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Chapter 1

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PSYC 2100
Cheryl Harasymchuk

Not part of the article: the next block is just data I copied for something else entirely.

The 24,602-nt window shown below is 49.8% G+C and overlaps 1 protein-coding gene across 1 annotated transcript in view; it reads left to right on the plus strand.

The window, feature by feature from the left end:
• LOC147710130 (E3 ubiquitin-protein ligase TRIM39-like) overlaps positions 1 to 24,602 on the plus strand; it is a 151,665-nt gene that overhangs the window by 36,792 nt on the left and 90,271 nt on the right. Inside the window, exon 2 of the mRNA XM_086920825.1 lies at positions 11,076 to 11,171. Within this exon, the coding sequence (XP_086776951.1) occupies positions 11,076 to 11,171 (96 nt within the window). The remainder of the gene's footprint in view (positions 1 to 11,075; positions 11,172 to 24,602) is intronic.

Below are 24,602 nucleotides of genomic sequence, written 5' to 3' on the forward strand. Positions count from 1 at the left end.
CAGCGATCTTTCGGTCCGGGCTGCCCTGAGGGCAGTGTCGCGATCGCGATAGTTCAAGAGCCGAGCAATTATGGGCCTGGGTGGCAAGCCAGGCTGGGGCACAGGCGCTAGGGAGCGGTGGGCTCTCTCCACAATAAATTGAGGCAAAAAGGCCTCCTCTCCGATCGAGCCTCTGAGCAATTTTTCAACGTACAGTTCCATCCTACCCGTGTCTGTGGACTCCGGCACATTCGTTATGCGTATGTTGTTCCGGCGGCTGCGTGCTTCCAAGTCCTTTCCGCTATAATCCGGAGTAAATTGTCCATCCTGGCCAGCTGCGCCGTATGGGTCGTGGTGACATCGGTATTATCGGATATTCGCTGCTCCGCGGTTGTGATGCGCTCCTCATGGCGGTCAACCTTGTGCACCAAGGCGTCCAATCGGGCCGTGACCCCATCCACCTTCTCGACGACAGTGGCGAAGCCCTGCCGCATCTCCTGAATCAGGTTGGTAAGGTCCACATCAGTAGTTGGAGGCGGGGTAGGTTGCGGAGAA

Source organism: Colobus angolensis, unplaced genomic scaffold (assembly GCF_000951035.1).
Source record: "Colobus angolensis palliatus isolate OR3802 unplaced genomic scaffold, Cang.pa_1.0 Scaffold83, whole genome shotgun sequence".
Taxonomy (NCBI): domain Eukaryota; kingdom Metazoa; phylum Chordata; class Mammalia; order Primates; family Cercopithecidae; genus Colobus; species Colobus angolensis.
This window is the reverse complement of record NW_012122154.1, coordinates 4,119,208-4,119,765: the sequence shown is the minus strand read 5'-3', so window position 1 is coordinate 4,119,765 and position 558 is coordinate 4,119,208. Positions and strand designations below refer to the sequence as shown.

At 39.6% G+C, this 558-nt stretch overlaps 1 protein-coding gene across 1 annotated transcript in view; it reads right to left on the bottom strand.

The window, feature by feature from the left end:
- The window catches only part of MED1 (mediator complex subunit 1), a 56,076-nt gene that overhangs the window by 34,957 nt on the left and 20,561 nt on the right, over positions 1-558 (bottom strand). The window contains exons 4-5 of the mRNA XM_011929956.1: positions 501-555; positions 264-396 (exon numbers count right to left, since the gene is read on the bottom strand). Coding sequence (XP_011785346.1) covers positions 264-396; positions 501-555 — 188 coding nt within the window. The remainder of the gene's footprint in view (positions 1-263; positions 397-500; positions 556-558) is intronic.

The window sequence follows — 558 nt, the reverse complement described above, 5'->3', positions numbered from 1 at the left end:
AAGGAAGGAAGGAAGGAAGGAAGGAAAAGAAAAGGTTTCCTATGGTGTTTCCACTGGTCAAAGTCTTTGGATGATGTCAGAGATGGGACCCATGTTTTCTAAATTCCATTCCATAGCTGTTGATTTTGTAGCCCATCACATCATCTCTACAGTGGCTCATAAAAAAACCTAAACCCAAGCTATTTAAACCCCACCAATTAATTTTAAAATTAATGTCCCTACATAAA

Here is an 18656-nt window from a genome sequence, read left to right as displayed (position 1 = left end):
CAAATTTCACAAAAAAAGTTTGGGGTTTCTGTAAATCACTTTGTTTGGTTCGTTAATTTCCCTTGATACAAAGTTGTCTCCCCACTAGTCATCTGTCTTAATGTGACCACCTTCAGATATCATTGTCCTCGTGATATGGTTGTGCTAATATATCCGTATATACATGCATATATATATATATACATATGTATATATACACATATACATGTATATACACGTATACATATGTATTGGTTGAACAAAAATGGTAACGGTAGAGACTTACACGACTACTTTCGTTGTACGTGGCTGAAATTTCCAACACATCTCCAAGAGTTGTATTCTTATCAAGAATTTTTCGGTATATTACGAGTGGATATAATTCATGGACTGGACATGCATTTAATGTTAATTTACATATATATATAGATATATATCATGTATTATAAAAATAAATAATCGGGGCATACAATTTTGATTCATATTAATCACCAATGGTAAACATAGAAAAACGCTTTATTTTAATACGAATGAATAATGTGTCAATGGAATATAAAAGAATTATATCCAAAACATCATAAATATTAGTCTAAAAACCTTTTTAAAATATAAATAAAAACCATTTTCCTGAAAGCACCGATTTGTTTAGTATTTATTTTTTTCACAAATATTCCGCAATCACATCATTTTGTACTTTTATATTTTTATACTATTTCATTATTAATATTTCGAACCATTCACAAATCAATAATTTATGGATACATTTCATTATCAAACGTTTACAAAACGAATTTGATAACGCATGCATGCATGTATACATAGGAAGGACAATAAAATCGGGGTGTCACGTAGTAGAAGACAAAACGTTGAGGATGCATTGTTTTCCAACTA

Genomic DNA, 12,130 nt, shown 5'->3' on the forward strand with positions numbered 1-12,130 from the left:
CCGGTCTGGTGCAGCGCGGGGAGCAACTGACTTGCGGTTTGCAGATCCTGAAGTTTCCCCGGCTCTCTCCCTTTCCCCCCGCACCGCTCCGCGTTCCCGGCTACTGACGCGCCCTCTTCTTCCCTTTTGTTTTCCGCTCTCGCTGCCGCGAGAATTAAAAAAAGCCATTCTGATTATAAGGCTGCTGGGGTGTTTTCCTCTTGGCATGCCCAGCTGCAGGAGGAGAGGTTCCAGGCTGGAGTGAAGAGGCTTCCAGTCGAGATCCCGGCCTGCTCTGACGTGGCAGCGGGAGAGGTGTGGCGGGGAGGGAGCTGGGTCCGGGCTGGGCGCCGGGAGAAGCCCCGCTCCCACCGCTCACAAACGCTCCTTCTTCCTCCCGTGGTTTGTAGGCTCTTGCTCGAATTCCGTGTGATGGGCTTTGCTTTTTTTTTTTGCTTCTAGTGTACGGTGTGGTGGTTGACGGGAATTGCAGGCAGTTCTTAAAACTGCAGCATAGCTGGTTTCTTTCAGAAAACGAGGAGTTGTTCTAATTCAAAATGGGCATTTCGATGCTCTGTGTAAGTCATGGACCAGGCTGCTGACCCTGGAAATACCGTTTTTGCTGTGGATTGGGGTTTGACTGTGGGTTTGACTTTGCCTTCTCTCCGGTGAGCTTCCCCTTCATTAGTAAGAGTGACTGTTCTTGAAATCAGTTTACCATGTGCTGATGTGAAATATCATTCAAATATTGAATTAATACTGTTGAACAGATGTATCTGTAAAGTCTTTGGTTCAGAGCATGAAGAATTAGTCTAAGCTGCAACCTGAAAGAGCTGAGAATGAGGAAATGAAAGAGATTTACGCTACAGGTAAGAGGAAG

Chapter 1 Social Study Guide What is Social Psychology?  When we think of social influence, we think of direct attempts at persuasion, whereby one person deliberately tries to change another person’s behaviour. These attempts at direct social influence form a major part of social psychology.  Social influence extends beyond behaviour—it includes our thoughts and feelings, as well as our overt acts. Social influence can take on many forms other than deliberate attempts at persuasion. We are often influenced by the mere presence of someone.  Social Psychology: the scientific study of the ways in which people’s thoughts, feelings, and behaviours are influenced by the real or imagined presence of other people—and other environmental cues. The Power of Social Interpretation  Social psychology is distinct because it is concerned not so much with social situations in any objective sense, but rather with how people are influenced by their interpretations of their social environment.  Construal: the way in which people perceive, comprehend, and interpret the social world.  For example, in a murder trial, a person might have SO much evidence proving that he’s guilty, but the final verdict will always depend on how each member of the jury construes that evidence—these construals may rest on a variety of events and perceptions that may or may not bear objective relevance to that matter.  Social psychology is an experimentally based science that tests its assumptions, guesses, and idea about human social behaviour empirically and systematically. Some alternative ways of understanding social influence:  Folk wisdom- Journalism, social critics, and novelists have many things to say about the behaviours of individuals, and such commentary is generally referred to as folk wisdom, or common sense. More often than not, these sources disagree with each other.  Some folk wisdom says “birds of a feather flock together” and some says “opposites attract”. There is no easy way to find out which is correct.  We social psychologists address many of the same questions, but we attempt to look at these questions scientifically. One of the tasks is to make educated guesses (a hypothesis). We design experiments sophisticated enough to demonstrate the specific situations under which one or the other applies. Social Psychology Compared with Sociology:  Social psychology is rooted in an interest in individual human beings, with an emphasis on the psychological process going on in their hearts and minds. The level of analysis is the individual in the context of a social situation.  Sociology is more concerned with broad societal factors that influence events in a given society. The focus is on topics such as social class, social structure, and social institutions. Sociology tends to focus on a society at large.  The goal of social psychology is to identify universal properties of human nature that make everyone susceptible to social influence, regardless of social class or culture. Social Psychology Compared with Personality Psychology:  Personality Psychologists try to focus their attention on individual differences—the aspects of people’s personalities that make them different from other people.  Social Psychology is worried that studying just a person’s individual behaviour and differences leaves out an important part of the story—the powerful role played by social influence. The Power of Social Influence:  Fundamental Attribution Error: the tendency to overestimate the extent to which people’s behaviour stems from internal, dispositional factors and to underestimate the role of situational factors. People explain people’s behaviours in terms of personality traits, thereby underestimating the power of social influence. Underestimating the Power of Social Influence:  We tend to write people off—such as murderers—as being flawed individuals. Doing so helps the rest of us believe that it could never happen to us. By failing to appreciate the power of the situation, we tend to oversimplify complex situations. Oversimplification decreases our understanding of the causes of a great deal of human behaviour.  Lee Ross and Steven Samuels conducted a study. First they chose a group of students who were considered to be either relatively cooperative or competitive. The researchers did this by describing the game to the resident assistants and asked them to think of students in their dorms that would fit either of the two. They then invited the students to play the game, and added a twist—the researchers varied one aspect of the social situation—what the game was called. They told half it was the “Wall Street Game” and the other Half it was the “Community Game”. Everything else about the game was the same. Experiments resulted in four conditions. -Results: when it was called “Wall Street” only 1/3 of the individuals acted cooperatively, and when it was “Cooperative Game” 2/3 of the individuals acted cooperatively. The name of the game conveyed strong social norms about what kind of behaviour was appropriate in this situation. The Subjectivity of the Social Situation:  One strategy for defining it would be to specify the objective properties of the situation, such as how rewarding it is to people, and then documenting the behaviours that follow from these objective properties.  Behaviourism: a school of psychology maintaining that to understand human behaviour one need only consider the reinforcing properties of the environment—that is, how positive and negative events in the environment are associated with specific behaviours.  Behaviourists chose not to deal with issues such as cognition, thinking and feeling, because they considered these concepts too vague and mentalistic, and not sufficiently anchored to observable behaviour.  The emphasis on construal, the way people interpret social situation, has its roots in an approach called Gestalt Psychology—a school of psychology stressing the importance of studying the subjective way in which an object appears in people’s minds, rather than the objective physical attributes of the object.  According to Gestalt psychologists it is impossible to understand the way in which an object is perceived simply by studying these building blocks of perception. The whole is different from the sum of its parts. One must focus on the phenomenology of the perceiver—that is, on how an object appears to people—instead of the individual elements of the objective stimulus.  Kurt Lewin—ge